Prostate-specific antigen (PSA) screening is a commonly ordered test, despite it s being a highly debated public health practice, and despite recent recommendations which continue to condemn the screening strategy. However, despite the US Preventive Services Task Force s (USPSTF) and other experts recommendations against routine screening, a considerable number of men are still undergoing PSA screening. The inordinately high screening rates may be due to the fact that men believe there is no downside to screening. Sadly, many doctors cling to this disproven concept.
Now, Dr. Jesse Sammon and colleagues in the most recent issue of JAMA Internal Medicine argue that early PSA screening can do more harm than good. One third of American men over 80 years are screened, over 40% of men between 75 and 79 years, and one half of men between 65 and 74 years, while it has been conclusively shown that PSA screening in men over age 70 should simply never be done.
According to the Group Help Cooperative, PSA tests cannot determine what type of cancer a man has, or whether that cancer (if any) is or will become life-threatening. Therefore, overdiagnosis is a common result, as men are treated for cancers that are not dangerous and would never harm them. Overdiagnosis of tumors can be especially harmful as severe complications in cancer treatment can occur. For instance, prostatectomy all too often results in impotence and/or incontinence. Overdiagnosis is estimated to affect around 70% of men over 80 who have been diagnosed, and there is an estimated 50% overdiagnosis rate for men between 75 and 79 years. In a European PSA screening study, 48 men were treated for prostate cancer to prevent 1 death. In the same study, false-positives occurred in 12% of men after screening.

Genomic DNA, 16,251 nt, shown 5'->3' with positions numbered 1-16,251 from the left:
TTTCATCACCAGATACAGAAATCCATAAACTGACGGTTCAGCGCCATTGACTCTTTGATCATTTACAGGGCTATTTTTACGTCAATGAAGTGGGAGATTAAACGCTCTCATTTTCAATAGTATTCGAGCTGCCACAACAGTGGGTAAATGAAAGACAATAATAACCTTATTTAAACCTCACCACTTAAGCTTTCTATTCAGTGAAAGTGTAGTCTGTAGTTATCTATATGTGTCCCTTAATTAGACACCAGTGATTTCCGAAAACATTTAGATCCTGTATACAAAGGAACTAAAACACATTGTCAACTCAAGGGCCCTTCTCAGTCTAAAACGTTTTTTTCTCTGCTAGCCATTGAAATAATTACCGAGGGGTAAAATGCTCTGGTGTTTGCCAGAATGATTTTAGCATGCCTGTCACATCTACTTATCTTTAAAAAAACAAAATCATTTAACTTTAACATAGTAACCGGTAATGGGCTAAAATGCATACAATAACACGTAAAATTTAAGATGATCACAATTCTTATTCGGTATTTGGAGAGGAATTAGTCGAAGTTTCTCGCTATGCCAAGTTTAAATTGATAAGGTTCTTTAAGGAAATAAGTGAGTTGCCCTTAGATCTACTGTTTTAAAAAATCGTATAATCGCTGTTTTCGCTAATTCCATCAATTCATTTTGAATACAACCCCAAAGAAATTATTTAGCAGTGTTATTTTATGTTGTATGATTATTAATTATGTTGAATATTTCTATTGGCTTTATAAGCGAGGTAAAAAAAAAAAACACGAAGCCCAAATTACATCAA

So what can be done to prevent unnecessary PSA screening? Many physicians choose to have a conversation with their patients about PSA screening before any intervention takes place. However, more recent recommendations suggest physicians should not offer PSA screening at all unless the patients asks, and only then should they have the conversation, being sure to advise patients against the screening method.
ACSH s Dr. Gil Ross had this perspective: It amazes me that doctors in the U.S.A. cannot get it : the time for ordering routine screening PSA tests has passed. It seemed logical, during the 2 decades during which PSA was first discovered and added to the list of commonly-used screening tests, that finding elevated levels of this prostate antigen would be valuable in early detection of, and effective treatment of, prostate cancer the third most common cause of cancer death in men (after lung and colorectal). But as study after study has shown, the devastating harms that often flow from needless biopsies and prostatectomies, especially when done on older men who would never have had any sequelae of the cancer itself, far outweigh the few lives actually saved via earlier detection. The take-home message is clear: doctors, stop ordering routine PSAs, and talk your patients out of requesting them if they do.